A United Nations expert investigating the murder of Jamal Khashoggi says there is "credible evidence" suggesting Saudi Arabia's crown prince is responsible for the killing.
Agnes Callamard, the UN special rapporteur on extrajudicial executions, has recommended an investigation into the possible role of Mohammed bin Salman in the journalist's death.
In a 101-page report into Mr Khashoggi's murder at the Saudi consulate in Istanbul last October, Ms Callamard calls for the UN to "demand" a follow-up criminal investigation.
She noted the "extreme sensitivity" of considering the criminal responsibility of the crown prince, as well as Saud Alqahtani, a senior adviser to the Saudi royal court who has not been charged.
"No conclusion is made as to guilt," she wrote of the two men.
"The only conclusion made is that there is credible evidence meriting further investigation."
There was no immediate reaction from Saudi Arabia but the kingdom has regularly denied accusations that the prince was involved.
Mr Khashoggi, a critic of the prince and a Washington Post columnist, was last seen at the Saudi consulate on 2 October where he was due to receive papers ahead of his wedding.
His body was dismembered and removed from the building, the Saudi prosecutor has said, and his remains have not been found.
Following a six-month investigation, Ms Callamard said it was her conclusion that Mr Khashoggi was "the victim of a deliberate, premeditated execution" and an "extrajudicial killing for which the state of Saudi Arabia is responsible under international human rights law".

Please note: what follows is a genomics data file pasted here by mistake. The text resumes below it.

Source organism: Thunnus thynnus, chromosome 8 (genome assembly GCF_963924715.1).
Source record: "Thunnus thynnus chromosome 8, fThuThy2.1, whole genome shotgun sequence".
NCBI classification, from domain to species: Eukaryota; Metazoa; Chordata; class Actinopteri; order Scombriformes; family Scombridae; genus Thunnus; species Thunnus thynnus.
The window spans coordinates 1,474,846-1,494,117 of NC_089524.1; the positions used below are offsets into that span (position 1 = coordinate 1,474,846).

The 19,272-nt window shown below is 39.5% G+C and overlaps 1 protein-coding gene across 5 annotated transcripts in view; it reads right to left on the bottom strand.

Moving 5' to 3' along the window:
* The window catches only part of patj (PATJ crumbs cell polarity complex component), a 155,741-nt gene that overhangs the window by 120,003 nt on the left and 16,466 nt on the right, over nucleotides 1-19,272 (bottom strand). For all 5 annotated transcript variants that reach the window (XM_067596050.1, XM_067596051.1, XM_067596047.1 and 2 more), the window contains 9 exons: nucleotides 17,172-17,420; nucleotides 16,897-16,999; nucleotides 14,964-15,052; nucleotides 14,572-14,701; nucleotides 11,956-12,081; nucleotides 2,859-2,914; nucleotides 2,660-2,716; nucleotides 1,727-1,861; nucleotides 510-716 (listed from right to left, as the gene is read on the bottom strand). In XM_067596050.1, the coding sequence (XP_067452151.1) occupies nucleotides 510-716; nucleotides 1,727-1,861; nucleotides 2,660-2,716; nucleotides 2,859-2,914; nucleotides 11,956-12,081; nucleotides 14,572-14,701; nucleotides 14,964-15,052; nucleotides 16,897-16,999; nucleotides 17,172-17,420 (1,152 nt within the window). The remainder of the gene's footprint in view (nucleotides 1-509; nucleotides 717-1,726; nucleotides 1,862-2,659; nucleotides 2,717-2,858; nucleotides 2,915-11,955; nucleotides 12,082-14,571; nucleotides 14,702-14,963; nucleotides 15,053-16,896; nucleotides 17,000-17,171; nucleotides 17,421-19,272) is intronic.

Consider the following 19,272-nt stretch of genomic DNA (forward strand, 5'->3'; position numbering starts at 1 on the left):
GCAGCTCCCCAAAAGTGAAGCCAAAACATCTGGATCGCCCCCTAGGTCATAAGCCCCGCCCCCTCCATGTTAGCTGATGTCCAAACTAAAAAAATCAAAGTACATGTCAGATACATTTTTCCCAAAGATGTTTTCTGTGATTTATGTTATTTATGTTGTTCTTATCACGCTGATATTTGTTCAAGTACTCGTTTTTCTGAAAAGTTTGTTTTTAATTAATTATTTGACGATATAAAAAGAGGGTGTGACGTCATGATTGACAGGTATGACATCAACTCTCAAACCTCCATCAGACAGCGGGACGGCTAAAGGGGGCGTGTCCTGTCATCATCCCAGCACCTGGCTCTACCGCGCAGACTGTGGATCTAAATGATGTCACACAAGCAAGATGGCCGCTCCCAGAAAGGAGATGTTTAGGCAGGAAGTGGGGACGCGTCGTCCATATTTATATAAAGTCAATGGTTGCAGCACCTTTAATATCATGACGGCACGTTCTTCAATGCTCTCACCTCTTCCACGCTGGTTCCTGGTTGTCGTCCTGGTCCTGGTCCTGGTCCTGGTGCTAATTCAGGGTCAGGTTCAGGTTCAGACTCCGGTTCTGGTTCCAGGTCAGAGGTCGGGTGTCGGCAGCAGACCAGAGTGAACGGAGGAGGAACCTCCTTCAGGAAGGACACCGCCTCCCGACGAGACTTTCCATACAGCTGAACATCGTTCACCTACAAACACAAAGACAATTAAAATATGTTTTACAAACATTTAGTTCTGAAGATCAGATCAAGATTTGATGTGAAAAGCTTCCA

"There is credible evidence, warranting further investigation of high-level Saudi officials' individual liability, including the crown prince's," she added.
"Indeed, this human rights inquiry has shown that there is sufficient credible evidence regarding the responsibility of the crown prince demanding further investigation."
Ms Callamard said there was "no reason why sanctions should not be applied against the crown prince and his personal assets".
She went to Turkey earlier this year with a team of forensic and legal experts and said she received evidence from Turkish authorities.
She said she obtained access to a recording of the killing and had received information about a "financial package" offered to Mr Khashoggi's children.
Her report offers gruesome, nearly minute-by-minute accounting of the events surrounding the killing, and cites sounds of a buzzing saw that could have been used to dismember Mr Khashoggi's body.
Ms Callamard said she received no response to her request to travel to Saudi Arabia.
Eleven people are on trial in Saudi Arabia over the murder in largely secret proceedings, and five could face the death penalty.
Ms Callamard named 15 suspects in the case, while the US State Department has publicly identified 16 people for their alleged roles in the killing.